This is your best friend.  He was your best friend long before he was your boyfriend, and he’ll be your best friend long after.  Right now, he needs you to act like a best friend and not a jaded girlfriend.

And so we talked, words that blurred together in swirls of colors and aches and explanations and confessions.  Before the night was over, we agreed that this wasn’t the end for us.  That we would come out swinging and fight through it together, that we would get our happily ever after.

That night, I went to sleep in my bed.  I woke up hours later on the floor of my bathroom in a puddle of my own vomit, and I have literally no recollection of getting from point A to point B.  That moment was the lowest of my life.  But in that moment, for the first time in over two decades, my heart was broken enough that compassion could find its way to most anyone through all the cracks and crevices.

To make a long story short, a few months after that conversation, Matt and I ended things.  Kind of miraculously, we did manage to fight through the loss of our relationship and keep our friendship.  Despite the fact that we live separate lives in separate parts of the country, me with my husband in Texas and he with his boyfriend in Missouri, to this day, there’s not a thing I wouldn’t do for him, and I’m confident he would say the same of me.  He was there, hugging me and wishing me the best on my wedding day, and I will joyfully do the same for him when that day comes.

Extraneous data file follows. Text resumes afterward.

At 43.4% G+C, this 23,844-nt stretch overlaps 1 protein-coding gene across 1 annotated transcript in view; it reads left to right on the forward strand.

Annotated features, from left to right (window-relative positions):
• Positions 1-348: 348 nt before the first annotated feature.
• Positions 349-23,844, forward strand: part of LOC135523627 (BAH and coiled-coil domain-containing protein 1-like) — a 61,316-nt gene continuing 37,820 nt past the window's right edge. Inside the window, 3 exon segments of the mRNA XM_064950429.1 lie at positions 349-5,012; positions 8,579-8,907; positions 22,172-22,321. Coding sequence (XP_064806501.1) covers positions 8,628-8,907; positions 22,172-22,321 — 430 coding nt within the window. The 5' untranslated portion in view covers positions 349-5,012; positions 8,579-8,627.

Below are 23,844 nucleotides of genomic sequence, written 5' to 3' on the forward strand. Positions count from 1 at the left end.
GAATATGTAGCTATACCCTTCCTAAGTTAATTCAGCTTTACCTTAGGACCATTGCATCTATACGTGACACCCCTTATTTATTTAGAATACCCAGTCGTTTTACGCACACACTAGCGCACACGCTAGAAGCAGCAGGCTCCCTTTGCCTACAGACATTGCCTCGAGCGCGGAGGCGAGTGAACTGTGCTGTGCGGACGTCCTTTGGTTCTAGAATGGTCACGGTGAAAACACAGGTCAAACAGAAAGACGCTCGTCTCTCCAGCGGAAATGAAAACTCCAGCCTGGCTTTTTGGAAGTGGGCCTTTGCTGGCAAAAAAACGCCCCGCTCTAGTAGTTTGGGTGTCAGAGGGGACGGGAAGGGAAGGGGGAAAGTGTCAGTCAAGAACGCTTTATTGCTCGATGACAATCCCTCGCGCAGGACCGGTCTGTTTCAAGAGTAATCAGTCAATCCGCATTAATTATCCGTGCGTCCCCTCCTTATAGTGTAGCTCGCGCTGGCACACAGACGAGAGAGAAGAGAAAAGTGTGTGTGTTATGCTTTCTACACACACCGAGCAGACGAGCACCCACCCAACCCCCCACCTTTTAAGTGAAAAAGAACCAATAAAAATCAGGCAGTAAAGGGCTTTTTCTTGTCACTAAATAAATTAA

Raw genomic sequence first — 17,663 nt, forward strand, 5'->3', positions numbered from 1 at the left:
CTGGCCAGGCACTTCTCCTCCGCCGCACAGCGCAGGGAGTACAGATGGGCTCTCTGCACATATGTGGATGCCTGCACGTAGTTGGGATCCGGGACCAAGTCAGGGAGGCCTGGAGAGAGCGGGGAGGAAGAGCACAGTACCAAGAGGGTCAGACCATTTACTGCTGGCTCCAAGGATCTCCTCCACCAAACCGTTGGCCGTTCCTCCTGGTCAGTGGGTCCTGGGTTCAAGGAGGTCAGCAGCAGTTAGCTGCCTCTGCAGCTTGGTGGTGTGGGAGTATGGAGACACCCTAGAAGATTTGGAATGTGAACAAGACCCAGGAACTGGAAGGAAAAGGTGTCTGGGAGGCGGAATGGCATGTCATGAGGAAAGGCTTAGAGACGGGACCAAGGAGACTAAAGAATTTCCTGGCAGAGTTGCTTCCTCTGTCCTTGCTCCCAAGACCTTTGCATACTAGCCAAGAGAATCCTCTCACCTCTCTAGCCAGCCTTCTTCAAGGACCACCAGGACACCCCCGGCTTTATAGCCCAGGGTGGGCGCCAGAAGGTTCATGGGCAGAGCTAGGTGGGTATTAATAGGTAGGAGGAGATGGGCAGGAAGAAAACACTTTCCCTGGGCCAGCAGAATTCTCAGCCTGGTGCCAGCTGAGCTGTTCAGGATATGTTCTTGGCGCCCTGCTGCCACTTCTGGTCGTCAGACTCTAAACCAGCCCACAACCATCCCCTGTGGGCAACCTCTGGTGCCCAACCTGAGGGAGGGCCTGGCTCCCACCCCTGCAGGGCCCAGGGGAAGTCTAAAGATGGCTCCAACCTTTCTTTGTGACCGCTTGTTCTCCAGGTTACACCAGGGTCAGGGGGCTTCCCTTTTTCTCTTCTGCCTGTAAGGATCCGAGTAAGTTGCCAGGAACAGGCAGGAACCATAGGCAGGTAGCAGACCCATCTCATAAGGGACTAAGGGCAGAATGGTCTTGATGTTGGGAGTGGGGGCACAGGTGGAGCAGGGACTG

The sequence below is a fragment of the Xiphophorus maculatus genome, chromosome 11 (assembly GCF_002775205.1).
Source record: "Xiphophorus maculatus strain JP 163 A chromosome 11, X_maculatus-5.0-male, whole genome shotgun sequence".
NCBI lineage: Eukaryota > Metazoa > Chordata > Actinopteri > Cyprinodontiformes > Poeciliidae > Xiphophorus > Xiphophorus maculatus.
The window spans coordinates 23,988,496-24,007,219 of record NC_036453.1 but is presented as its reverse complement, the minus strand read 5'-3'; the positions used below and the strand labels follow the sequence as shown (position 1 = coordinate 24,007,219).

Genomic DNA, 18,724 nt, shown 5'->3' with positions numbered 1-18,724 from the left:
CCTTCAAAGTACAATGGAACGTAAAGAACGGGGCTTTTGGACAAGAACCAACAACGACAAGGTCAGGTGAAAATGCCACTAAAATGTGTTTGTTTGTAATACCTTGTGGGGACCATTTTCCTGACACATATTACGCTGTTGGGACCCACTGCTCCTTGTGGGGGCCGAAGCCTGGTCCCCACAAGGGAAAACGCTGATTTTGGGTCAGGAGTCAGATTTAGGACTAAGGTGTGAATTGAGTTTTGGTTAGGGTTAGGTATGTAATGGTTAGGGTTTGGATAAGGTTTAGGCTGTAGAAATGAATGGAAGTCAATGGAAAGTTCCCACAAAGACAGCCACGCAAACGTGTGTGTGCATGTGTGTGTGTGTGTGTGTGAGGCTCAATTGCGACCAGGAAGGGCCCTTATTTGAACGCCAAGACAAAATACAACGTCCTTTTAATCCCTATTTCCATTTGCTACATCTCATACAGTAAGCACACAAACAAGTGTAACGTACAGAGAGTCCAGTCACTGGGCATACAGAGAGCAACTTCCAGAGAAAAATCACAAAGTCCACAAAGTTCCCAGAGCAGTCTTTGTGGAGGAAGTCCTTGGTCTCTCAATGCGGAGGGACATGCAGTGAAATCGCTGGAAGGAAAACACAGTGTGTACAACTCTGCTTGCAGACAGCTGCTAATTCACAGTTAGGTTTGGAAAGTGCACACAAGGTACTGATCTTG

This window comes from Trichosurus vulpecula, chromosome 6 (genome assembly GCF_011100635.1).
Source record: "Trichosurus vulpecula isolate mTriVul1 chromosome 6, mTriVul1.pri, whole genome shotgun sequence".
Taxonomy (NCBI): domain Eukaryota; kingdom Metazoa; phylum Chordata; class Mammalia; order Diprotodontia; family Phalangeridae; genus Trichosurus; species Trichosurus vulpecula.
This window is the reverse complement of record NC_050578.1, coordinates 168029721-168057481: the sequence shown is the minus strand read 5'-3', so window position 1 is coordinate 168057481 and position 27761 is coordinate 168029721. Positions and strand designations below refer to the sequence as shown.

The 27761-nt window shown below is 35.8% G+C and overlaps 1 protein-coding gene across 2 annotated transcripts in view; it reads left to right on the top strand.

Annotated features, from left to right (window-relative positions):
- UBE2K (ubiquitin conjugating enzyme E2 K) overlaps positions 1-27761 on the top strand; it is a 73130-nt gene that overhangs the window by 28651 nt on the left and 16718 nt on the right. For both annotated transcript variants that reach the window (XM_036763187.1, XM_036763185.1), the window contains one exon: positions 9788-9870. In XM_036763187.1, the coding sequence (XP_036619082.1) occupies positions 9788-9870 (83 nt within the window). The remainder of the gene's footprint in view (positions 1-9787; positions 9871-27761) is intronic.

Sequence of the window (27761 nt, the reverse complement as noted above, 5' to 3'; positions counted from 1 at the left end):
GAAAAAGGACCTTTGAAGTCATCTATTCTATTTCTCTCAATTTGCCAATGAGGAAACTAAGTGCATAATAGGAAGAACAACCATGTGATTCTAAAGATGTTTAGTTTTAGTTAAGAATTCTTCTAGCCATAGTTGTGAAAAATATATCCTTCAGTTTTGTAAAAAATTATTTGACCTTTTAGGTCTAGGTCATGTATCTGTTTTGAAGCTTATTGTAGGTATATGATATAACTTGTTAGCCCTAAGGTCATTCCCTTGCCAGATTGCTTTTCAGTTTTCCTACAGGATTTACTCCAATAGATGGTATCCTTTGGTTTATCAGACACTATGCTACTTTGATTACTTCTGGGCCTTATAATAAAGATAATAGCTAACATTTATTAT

So yeah.  You’re right when you hear my thoughts and my words and read an emotional tidal wave into everything I say when it comes to this topic and all the topics surrounding it.  This is a close issue to my heart, and I would love to sit down and have coffee and a long conversation with anyone who tells me that I’m wrong for wrestling with it instead of stripping the issue of its humanity and accepting it at face value.  I don’t have the luxury of looking at it callously and distantly.  Yes, I get emotional about it.  Absolutely, I am instinctively skeptical when people talk about “hating the sin and loving the sinner.”  Not because I don’t think it’s possible to do so; you can most certainly hate the things that enslave the person you love while still loving the person with every fiber of your being.

Here is my point, my plea:

Regardless of your beliefs on homosexuality, be cautious with that word, “love.”  We as a culture have stripped it of so much meaning; the church has, to a great degree, gotten on board with that naked, impotent definition.  We have made love simply a word that is based on emotion and rhetoric and not at all on action, and I am deeply, wholeheartedly broken by a church culture that talks of love for the gay community when there are no actions to back that love up, when we’ve summed up the “us versus them” mentality with pithy phrases and Facebook memes.  When we refuse to be touched by it, or hurt for them, or feel empathy over the fact that they are daily faced with the assertion that everything they are is wrong.